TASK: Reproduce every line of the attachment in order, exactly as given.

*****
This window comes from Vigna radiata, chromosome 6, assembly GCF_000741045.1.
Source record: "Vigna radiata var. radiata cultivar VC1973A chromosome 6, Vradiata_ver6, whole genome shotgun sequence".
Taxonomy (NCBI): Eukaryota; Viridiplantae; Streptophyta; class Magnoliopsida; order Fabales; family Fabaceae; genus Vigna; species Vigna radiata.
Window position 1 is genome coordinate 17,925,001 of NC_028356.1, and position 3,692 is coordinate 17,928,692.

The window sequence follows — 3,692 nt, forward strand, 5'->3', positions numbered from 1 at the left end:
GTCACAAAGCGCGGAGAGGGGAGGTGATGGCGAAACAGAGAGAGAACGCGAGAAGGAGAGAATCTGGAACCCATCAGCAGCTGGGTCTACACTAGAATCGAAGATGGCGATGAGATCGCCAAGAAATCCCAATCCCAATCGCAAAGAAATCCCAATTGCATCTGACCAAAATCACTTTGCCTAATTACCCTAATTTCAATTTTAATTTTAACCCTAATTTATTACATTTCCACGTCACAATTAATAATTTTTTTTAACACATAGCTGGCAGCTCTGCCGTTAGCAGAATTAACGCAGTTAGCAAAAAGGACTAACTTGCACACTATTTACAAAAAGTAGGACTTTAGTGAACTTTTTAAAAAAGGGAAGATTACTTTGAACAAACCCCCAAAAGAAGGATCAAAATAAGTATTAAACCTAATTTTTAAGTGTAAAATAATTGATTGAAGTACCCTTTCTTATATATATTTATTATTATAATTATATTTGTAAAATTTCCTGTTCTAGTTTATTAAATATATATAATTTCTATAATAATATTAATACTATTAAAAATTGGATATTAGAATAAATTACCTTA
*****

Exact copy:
This window comes from Vigna radiata, chromosome 6, assembly GCF_000741045.1.
Source record: "Vigna radiata var. radiata cultivar VC1973A chromosome 6, Vradiata_ver6, whole genome shotgun sequence".
Taxonomy (NCBI): Eukaryota; Viridiplantae; Streptophyta; class Magnoliopsida; order Fabales; family Fabaceae; genus Vigna; species Vigna radiata.
Window position 1 is genome coordinate 17,925,001 of NC_028356.1, and position 3,692 is coordinate 17,928,692.

The window sequence follows — 3,692 nt, forward strand, 5'->3', positions numbered from 1 at the left end:
GTCACAAAGCGCGGAGAGGGGAGGTGATGGCGAAACAGAGAGAGAACGCGAGAAGGAGAGAATCTGGAACCCATCAGCAGCTGGGTCTACACTAGAATCGAAGATGGCGATGAGATCGCCAAGAAATCCCAATCCCAATCGCAAAGAAATCCCAATTGCATCTGACCAAAATCACTTTGCCTAATTACCCTAATTTCAATTTTAATTTTAACCCTAATTTATTACATTTCCACGTCACAATTAATAATTTTTTTTAACACATAGCTGGCAGCTCTGCCGTTAGCAGAATTAACGCAGTTAGCAAAAAGGACTAACTTGCACACTATTTACAAAAAGTAGGACTTTAGTGAACTTTTTAAAAAAGGGAAGATTACTTTGAACAAACCCCCAAAAGAAGGATCAAAATAAGTATTAAACCTAATTTTTAAGTGTAAAATAATTGATTGAAGTACCCTTTCTTATATATATTTATTATTATAATTATATTTGTAAAATTTCCTGTTCTAGTTTATTAAATATATATAATTTCTATAATAATATTAATACTATTAAAAATTGGATATTAGAATAAATTACCTTA